Groundwater: Nitrogen Fertilizer Contamination

Authored by: Lloyd B. Owens , Douglas L. Karlen

Encyclopedia of Environmental Management

Print publication date:  December  2012
Online publication date:  December  2012

Print ISBN: 9781439829271
eBook ISBN: 9781351235860
Adobe ISBN:

10.1081/E-EEM-120046650

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Abstract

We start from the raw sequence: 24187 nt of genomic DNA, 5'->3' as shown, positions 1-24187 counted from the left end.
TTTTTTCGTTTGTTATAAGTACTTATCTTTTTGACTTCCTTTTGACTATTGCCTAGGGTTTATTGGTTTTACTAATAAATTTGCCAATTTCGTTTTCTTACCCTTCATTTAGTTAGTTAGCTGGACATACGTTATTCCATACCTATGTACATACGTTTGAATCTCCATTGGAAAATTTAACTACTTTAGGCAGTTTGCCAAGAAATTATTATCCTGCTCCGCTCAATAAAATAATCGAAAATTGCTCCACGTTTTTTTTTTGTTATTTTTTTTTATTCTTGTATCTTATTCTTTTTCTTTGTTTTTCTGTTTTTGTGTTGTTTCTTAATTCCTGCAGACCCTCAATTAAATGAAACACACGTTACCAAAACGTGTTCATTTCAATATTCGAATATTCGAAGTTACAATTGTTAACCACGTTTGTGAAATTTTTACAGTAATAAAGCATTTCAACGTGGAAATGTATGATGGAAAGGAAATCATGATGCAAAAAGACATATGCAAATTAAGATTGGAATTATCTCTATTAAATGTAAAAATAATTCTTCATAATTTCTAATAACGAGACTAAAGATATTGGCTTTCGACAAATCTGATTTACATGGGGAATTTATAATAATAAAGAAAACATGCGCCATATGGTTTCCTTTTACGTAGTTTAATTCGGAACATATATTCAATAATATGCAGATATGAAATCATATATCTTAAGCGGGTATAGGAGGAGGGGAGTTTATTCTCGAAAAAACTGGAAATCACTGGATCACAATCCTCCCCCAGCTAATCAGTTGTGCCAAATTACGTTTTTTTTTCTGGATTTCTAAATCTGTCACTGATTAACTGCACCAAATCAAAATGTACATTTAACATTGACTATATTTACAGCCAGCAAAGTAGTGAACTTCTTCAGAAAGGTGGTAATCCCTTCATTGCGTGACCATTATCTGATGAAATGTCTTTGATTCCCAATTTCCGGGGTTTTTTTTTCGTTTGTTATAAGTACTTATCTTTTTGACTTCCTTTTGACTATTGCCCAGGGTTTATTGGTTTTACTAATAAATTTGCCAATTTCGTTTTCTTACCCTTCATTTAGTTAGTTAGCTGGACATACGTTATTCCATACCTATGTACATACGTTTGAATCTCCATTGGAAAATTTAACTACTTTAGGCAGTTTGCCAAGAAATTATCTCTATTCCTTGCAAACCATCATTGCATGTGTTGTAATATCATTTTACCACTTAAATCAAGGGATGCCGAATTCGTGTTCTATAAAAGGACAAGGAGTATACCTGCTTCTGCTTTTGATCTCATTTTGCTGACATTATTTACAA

Groundwater is a major human drinking water source and contributes substantially to surface water bodies when aquifers intersect the earth's surface. High nitrate-nitrogen (NO3-N) concentrations in this water, whether from agricultural or non-agricultural sources, can create human health and environmental problems. Leaching of N fertilizer is a major agricultural factor contributing to high NO3-N concentrations in groundwater. Current cropping practices designed to achieve optimum grain yields can cause excess N to accumulate in the soil profile and become available for leaching. Oftentimes, there can still be a yield response to N fertilizer at rates that exceed the amount of N that plants can utilize. If this occurs, the economically optimum nitrogen level may result in NO3-N concentrations that exceed the maximum contaminant levels. Turf grasses and containerized horticultural crops often receive high rates of N fertilizer. Nitrogen management approaches that can be used to reduce the potential for NO3-N leaching include the following: reducing overall N fertilizer inputs; applying N in split applications, using slow-release N fertilizers; and growing cover crops to capture residual soil profile N before it can be leached to groundwater.

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